Monthly Archives: May 2017

On the Howard County Unsweetened campaign

According to coverage at places like NPR and CNN, an innovative campaign in Howard County, Maryland “provides a road map for other communities to reduce consumption of sugary drinks.” Not so fast, I argue in my new Washington Examiner piece: the suburban county in question is not remotely typical of America as a whole, the Howard County Unsweetened campaign blurred public and private boundaries in a dubious way, and the whole enterprise generated a deserved political pushback. While the plan, promoted by the local Horizon Foundation, might not have been all bad, “it sowed divisiveness, put government resources to improper purpose, and rested on a premise of frank paternalism. When it arrives in your community, you might want to respond as you might to a second pitcher of cola — by pushing it away with a polite, ‘no thanks.’” [cross-posted from Overlawyered]

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In miniature, May 7

  • Governor should keep the redistricting issue in play: “Hogan has backing — from the general public, from all those sick of gerrymandering and interested in responsible government and from a long-term national trend.” [Capital Gazette] “U.S. judge: Miller, Busch must testify, turn over documents in redistricting case” [Washington Post]
  • Also on the redistricting topic, I was a guest on the Kojo Nnamdi show on the topic during session, with former Del. Aisha Braveboy and Maryland Republican chair Dirk Haire [listen]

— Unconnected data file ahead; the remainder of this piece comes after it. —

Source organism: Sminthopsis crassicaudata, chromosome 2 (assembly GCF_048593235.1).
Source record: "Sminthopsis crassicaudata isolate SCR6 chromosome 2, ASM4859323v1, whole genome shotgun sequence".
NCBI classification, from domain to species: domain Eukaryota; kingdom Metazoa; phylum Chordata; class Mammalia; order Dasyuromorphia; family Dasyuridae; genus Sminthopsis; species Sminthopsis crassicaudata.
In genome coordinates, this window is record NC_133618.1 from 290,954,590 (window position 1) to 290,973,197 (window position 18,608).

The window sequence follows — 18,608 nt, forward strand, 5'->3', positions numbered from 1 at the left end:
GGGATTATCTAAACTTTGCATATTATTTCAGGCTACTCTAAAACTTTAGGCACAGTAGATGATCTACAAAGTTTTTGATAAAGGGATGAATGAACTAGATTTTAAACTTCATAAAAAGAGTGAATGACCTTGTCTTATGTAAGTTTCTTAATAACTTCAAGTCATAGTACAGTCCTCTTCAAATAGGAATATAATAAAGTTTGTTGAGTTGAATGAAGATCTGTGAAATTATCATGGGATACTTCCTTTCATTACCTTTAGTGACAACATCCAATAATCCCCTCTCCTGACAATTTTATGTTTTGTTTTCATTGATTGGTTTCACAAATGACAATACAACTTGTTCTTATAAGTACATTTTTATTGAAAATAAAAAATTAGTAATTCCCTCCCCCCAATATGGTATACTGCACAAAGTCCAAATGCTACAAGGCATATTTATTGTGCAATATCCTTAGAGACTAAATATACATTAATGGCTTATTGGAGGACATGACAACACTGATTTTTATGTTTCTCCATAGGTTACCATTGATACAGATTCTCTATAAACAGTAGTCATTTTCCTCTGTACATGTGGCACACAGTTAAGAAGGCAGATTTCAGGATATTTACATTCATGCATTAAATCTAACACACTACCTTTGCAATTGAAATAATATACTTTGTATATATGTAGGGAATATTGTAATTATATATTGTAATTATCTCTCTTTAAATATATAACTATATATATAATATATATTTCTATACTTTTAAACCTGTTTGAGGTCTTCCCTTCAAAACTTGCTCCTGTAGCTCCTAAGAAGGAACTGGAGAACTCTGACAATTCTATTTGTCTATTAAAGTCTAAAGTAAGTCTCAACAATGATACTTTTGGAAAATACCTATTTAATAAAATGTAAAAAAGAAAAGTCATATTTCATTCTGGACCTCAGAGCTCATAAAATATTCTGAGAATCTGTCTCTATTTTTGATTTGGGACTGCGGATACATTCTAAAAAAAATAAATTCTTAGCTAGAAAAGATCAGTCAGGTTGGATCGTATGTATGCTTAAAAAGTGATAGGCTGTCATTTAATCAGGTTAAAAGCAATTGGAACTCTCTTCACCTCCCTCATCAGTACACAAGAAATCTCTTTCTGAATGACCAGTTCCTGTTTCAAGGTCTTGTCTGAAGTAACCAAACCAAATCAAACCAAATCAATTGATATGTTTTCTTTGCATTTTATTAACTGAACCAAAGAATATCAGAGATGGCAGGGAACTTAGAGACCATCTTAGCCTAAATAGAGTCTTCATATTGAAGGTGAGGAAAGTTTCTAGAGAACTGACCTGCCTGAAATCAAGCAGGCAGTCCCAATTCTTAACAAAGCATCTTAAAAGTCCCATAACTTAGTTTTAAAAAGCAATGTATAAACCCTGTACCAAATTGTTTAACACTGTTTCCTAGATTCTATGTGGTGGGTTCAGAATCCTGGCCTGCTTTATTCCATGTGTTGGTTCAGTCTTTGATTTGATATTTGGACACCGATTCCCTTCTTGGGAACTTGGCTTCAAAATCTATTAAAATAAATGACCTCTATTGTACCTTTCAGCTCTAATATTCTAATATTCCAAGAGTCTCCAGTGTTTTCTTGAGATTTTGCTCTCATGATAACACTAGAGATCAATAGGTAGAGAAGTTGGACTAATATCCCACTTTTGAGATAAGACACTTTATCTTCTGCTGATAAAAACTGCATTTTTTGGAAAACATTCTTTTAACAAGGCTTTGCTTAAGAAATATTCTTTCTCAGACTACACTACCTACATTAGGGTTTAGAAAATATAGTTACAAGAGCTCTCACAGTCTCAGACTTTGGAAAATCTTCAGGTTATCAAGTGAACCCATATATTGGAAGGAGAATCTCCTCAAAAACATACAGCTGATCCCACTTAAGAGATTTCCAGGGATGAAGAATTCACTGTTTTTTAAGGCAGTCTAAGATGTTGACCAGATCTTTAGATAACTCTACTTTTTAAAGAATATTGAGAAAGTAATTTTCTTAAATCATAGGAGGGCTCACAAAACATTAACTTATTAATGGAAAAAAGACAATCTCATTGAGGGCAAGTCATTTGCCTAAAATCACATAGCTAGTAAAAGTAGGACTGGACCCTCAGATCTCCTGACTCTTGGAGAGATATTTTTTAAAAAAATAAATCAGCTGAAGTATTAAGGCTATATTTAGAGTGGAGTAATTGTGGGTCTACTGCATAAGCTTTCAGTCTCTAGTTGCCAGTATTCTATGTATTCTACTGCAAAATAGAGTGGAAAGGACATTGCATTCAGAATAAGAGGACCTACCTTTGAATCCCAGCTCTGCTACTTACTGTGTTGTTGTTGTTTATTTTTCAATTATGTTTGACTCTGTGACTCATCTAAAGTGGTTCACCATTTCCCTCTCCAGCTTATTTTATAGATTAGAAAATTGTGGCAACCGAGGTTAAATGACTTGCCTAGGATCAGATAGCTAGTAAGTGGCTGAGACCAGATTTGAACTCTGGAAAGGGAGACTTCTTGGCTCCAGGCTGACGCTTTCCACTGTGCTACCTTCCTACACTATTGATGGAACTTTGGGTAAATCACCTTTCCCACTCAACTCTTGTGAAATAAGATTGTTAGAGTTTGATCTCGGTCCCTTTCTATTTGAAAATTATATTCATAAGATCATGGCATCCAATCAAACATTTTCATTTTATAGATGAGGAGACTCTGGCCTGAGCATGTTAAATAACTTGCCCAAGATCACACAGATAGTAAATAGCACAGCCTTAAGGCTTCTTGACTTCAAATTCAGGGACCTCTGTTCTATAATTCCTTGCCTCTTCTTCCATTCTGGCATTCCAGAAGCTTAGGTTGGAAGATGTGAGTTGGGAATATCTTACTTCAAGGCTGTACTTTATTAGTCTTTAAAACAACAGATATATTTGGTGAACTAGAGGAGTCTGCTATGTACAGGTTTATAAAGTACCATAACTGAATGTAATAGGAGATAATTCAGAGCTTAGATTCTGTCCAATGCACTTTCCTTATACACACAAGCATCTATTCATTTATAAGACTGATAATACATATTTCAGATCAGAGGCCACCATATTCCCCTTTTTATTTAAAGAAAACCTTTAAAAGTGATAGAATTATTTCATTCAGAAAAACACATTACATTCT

• No thanks, let’s keep the farebox recovery rule, in which Maryland shows itself more fiscally prudent than many states with mass transit systems [Brian O’Malley, Greater Greater Washington]
  • Two liability-expanding decisions from the Maryland Court of Appeals, May v. Air & Liquid Systems Corp. (duty to warn of asbestos in other companies’ products) and Spangler v. McQuitty (wrongful death action can be filed notwithstanding earlier assertion of personal injury action) made it into American Tort Reform Association’s Judicial Hellholes report last year;
  • The Slants, band whose name is the subject of a trademark case before the U.S. Supreme Court, play Frederick [Ronald K. L. Collins, Concurring Opinions]
  • “Maryland Decriminalizes Unlicensed Barbering; Jacks Up Fines for Unlicensed Barbering” [Eric Boehm/Reason]

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